Over the 1-year study period, there were 913 consecutive PICU admissions; 71 cases were excluded according to a priori criteria and 163 cases were excluded due to a posteriori criteria (Fig. 1). This left 679 cases for analysis. Children excluded a posteriori differed from those included: They were older (median age (IQR) 53 (12–155) versus 39 (6–141) months, p = 0.019), were less severely ill (median admission PRISM score 4 (0–6) versus 5 (2–9), p < 0.001), had less congenital heart disease (8.6% versus 23.1%, p < 0.001) and had a higher median Hb at PICU admission (122 (108–139) versus 110 (95–124) g/L, p < 0.001).
Fig. 1
Fig. 1

Flowchart of study patients. PICU pediatric intensive care unit

Hemoglobin and anemia at PICU discharge

Among the 679 cases retained for analysis, 390 (57.4%) were anemic at PICU discharge. The last Hb before PICU discharge was collected on the day of PICU discharge for 543 (80%) children, 1 day before PICU discharge for 85 (12.5%) children and 2, 3, 4, 5, 6 and 7 days before PICU discharge for 25 (3.7%), 11 (1.6%), 5 (0.7%), 6 (0.9%), 3 (0.4%) and 1 (0.1%) children, respectively. The median Hb (IQR) at PICU discharge was 96 g/L (86–106) in anemic children and 122 g/L (113–133) in non-anemic children (p < 0.001) (Fig. 2a). The proportion of anemic children was higher in neonates (70.9%) and adolescents (male 71.4%, female 84.8%), while it was lower in infants aged 1–5 months (30.5%) (Table 1, Fig. 3).
Fig. 2
Fig. 2

Whisker plots of the hemoglobin level at PICU admission, PICU discharge and hospital discharge for children anemic and non-anemic at PICU admission (a) and for children transfused and non-transfused during their PICU stay (b). PICU pediatric intensive care unit; points and asterisks represent outliers and extreme outliers, respectively

Fig. 3
Fig. 3

Double Y-axis graph on the proportion of anemic children at PICU admission, PICU discharge and hospital discharge according to age, and median Hb level at PICU admission, PICU discharge and hospital discharge according to age. Hb hemoglobin, PICU pediatric intensive care unit

Bivariate association between patient, PICU admission or PICU stay characteristics and anemia at PICU discharge

Children anemic at PICU discharge were older than non-anemic children, and they were more likely to suffer from a cancer and less likely to have cyanotic congenital heart disease (Table 2). Children with a higher admission PELOD score showed an increased risk of anemia at PICU discharge as well as those admitted after non-cardiac surgery or due to trauma.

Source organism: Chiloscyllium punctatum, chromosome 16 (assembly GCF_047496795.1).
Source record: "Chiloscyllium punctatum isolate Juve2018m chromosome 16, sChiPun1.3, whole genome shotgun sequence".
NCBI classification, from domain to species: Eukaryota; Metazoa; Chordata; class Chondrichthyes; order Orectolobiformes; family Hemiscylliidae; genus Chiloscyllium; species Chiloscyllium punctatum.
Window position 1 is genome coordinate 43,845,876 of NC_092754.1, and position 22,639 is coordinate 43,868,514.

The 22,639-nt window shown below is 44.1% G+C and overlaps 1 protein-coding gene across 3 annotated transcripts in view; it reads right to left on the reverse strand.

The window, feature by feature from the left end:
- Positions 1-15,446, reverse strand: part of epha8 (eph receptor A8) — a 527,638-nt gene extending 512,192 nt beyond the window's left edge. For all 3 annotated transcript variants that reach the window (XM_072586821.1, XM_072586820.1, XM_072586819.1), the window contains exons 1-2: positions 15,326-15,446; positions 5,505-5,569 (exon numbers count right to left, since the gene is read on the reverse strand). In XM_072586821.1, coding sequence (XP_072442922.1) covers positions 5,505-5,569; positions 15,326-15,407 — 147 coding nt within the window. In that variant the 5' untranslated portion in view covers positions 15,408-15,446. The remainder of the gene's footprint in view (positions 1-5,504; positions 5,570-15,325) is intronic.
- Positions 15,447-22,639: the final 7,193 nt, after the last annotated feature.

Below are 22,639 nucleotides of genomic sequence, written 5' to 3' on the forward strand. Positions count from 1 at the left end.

Table 2

Bivariate association between patient and PICU stay characteristics and anemia at PICU discharge


All patients (n = 679)

Not anemic (p = 289)

Anemic (n = 390)

Crude OR (CI95 %)

p value

Patient characteristics

Age (months)

39 (6–141)

20 (4–89)

57.5 (10.8–159.3)


< 0.001

 < 1 month

55 (8.1)

16 (5.4)

39 (10.0)



 1–5 months

105 (15.5)

73 (25.3)

32 (8.2)

0.18 (0.09, 0.38)


 6–59 months

231 (34.0)

106 (36.7)

125 (32.1)

0.48 (0.25, 0.94)


 5–11 years

119 (17.5)

49 (17.0)

70 (17.9)

0.59 (0.29, 1.20)


 12–14 years

81 (11.9)

26 (9.0)

55 (14.1)

0.86 (0.40, 1.88)


 ≥ 15 years

88 (13.0)

19 (6.6)

69 (17.7)

1.47 (0.66, 3.30)


Gender male

353 (52.0)

147 (50.9)

206 (52.8)

1.08 (0.78, 1.50)


Cancer (n, %)

37 (5.4)

10 (3.5)

27 (6.9)

2.08 (0.99, 4.37)


Congenital heart disease (n, %)




84 (12.4)

49 (17.0)

35 (9.0)

0.49 (0.29, 0.80)



73 (10.8)

29 (10.0)

44 (11.3)

1.04 (0.61, 1.77)


 No congenital heart disease

522 (76.9)

211 (73.0)

311 (79.7)



PICU admission day

PRISM score



 > 10

125 (18.4)

53 (18.3)

72 (18.5)

0.84 (0.48, 1.46)



194 (28.6)

93 (32.2)

101 (25.9)

0.67 (0.40, 1.11)



250 (36.8)

101 (34.9)

149 (38.2)

0.91 (0.56, 1.48)



110 (16.2)

42 (14.6)

68 (17.4)



PELOD score



 > 20

27 (4.0)

7 (2.4)

20 (5.1)

2.82 (1.09, 7.29)



153 (22.5)

56 (19.4)

97 (24.9)

1.71 (1.1, 2.67)



271 (39.9)

113 (39.1)

158 (40.5)

1.39 (0.95, 2.03)



228 (33.6)

113 (39.1)

115 (29.5)



Lowest Hb (g/L), mean ± SD

108.9 ± 24.3

120.8 ± 20.1

100.4 ± 23.4

0.96 (0.95, 0.96)

< 0.001


341 (50.2)

57 (21.1)

284 (75.1)

11.27 (7.63, 16.65)

< 0.001

Lowest platelets count (× 109/L), mean ± SD

234.5 ± 133.9

250.2 ± 114.6

223.2 ± 145.2

0.98 (0.97, 0.99)



194 (28.6)

63 (23.4)

131 (34.7)

1.72 (1.18, 2.5)


Admission diagnosis

 Respiratory disease

239 (35.2)

127 (43.9)

112 (28.8)

0.51 (0.36, 0.72)

< 0.001


254 (37.5)

120 (41.5)

134 (34.4)

0.74 (0.53, 1.04)


 Non-cardiac surgery

165 (24.3)

48 (16.7)

117 (30.2)

2.16 (1.44, 3.21)

< 0.001

 Cardiac surgery

106 (15.6)

47 (16.3)

59 (15.1)

0.91 (0.59, 1.42)



49 (7.2)

27 (9.3)

22 (5.6)

0.58 (0.31, 1.07)


 Any shock

46 (6.8)

16 (5.6)

30 (7.7)

1.44 (0.74, 2.79)



23 (3.4)

19 (4.9)

4 (1.4)

3.62 (1.17, 11.26)


PICU stay

Transfusion (n,  %)


 Any transfusion

176 (25.9)

59 (20.4)

117 (30.0)

1.67 (1.14, 2.45)


 Red blood cells

143 (21.1)

45 (15.6)

98 (25.1)

1.83 (1.21, 2.77)



94 (13.8)

39 (13.5)

55 (14.1)

1.06 (0.66, 1.7)



58 (8.5)

13 (4.5)

45 (11.5)

2.73 (1.4, 5.32)


Respiratory dysfunction

337 (49.6)

159 (55.0)

178 (45.6)

0.69 (0.5, 0.95)


Cardiovascular dysfunction

14 (2.1)

4 (1.4)

10 (2.6)

1.91 (0.56, 6.55)


Hematological dysfunction

115 (16.9)

32 (11.1)

83 (21.3)

2.15 (1.35, 3.42)


Neurological dysfunction

388 (57.1)

162 (56.1)

226 (57.9)

1.09 (0.79, 1.51)


Hepatic dysfunction

98 (14.4)

33 (11.4)

65 (16.7)

1.55 (0.97, 2.5)


Renal dysfunction

24 (3.5)

4 (1.4)

20 (5.1)

3.86 (1.25, 11.95)


New or progressive MODS